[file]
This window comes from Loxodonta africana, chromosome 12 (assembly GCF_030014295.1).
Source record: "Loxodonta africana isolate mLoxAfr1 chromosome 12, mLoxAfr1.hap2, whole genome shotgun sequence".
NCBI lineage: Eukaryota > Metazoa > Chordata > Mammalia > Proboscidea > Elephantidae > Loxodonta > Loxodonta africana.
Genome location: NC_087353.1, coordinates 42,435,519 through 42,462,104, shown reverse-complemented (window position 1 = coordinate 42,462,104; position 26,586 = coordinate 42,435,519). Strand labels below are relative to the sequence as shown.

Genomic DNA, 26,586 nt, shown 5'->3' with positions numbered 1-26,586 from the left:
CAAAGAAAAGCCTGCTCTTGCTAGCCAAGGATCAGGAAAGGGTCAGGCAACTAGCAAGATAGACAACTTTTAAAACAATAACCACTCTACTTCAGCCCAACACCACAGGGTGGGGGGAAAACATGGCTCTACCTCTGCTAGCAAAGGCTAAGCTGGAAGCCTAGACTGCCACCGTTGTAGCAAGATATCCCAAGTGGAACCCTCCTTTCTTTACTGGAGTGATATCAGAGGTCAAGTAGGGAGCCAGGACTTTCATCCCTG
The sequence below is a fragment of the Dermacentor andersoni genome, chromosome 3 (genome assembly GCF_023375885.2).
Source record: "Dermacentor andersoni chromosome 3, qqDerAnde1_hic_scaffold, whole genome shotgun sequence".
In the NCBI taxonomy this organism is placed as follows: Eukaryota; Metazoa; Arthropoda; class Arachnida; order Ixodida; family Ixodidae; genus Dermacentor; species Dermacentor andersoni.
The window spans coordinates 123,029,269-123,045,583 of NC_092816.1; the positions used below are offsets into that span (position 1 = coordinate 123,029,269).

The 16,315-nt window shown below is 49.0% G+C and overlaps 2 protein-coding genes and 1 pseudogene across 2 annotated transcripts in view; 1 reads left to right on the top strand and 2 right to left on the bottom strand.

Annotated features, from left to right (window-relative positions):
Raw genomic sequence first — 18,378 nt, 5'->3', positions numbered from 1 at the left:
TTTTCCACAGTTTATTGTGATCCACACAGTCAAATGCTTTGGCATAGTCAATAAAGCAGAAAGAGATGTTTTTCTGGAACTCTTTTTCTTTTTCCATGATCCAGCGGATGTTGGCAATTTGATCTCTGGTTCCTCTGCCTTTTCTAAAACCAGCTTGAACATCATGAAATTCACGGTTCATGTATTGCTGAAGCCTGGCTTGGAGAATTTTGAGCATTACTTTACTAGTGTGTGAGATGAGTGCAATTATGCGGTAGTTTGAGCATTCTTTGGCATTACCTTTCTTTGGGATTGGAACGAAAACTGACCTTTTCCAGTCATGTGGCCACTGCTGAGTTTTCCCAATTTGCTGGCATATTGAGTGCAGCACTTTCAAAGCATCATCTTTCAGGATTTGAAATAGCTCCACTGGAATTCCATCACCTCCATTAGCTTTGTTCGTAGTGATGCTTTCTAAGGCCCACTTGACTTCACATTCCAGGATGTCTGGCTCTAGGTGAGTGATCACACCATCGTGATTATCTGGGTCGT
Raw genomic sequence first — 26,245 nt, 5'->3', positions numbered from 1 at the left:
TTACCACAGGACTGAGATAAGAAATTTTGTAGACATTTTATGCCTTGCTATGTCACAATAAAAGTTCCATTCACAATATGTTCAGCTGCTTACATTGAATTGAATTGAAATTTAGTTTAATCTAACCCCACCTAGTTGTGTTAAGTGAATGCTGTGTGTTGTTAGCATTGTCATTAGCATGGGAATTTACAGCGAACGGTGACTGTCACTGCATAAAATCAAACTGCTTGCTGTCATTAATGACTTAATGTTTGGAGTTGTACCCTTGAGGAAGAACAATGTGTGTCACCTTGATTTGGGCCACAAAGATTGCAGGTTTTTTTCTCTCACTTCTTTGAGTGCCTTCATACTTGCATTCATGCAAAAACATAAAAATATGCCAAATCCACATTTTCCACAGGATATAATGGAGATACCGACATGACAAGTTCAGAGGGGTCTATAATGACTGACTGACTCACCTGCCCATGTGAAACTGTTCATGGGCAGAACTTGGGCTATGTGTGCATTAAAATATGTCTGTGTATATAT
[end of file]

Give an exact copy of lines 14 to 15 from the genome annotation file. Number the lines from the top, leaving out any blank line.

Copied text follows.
TTTTCCACAGTTTATTGTGATCCACACAGTCAAATGCTTTGGCATAGTCAATAAAGCAGAAAGAGATGTTTTTCTGGAACTCTTTTTCTTTTTCCATGATCCAGCGGATGTTGGCAATTTGATCTCTGGTTCCTCTGCCTTTTCTAAAACCAGCTTGAACATCATGAAATTCACGGTTCATGTATTGCTGAAGCCTGGCTTGGAGAATTTTGAGCATTACTTTACTAGTGTGTGAGATGAGTGCAATTATGCGGTAGTTTGAGCATTCTTTGGCATTACCTTTCTTTGGGATTGGAACGAAAACTGACCTTTTCCAGTCATGTGGCCACTGCTGAGTTTTCCCAATTTGCTGGCATATTGAGTGCAGCACTTTCAAAGCATCATCTTTCAGGATTTGAAATAGCTCCACTGGAATTCCATCACCTCCATTAGCTTTGTTCGTAGTGATGCTTTCTAAGGCCCACTTGACTTCACATTCCAGGATGTCTGGCTCTAGGTGAGTGATCACACCATCGTGATTATCTGGGTCGT
Raw genomic sequence first — 26,245 nt, 5'->3', positions numbered from 1 at the left: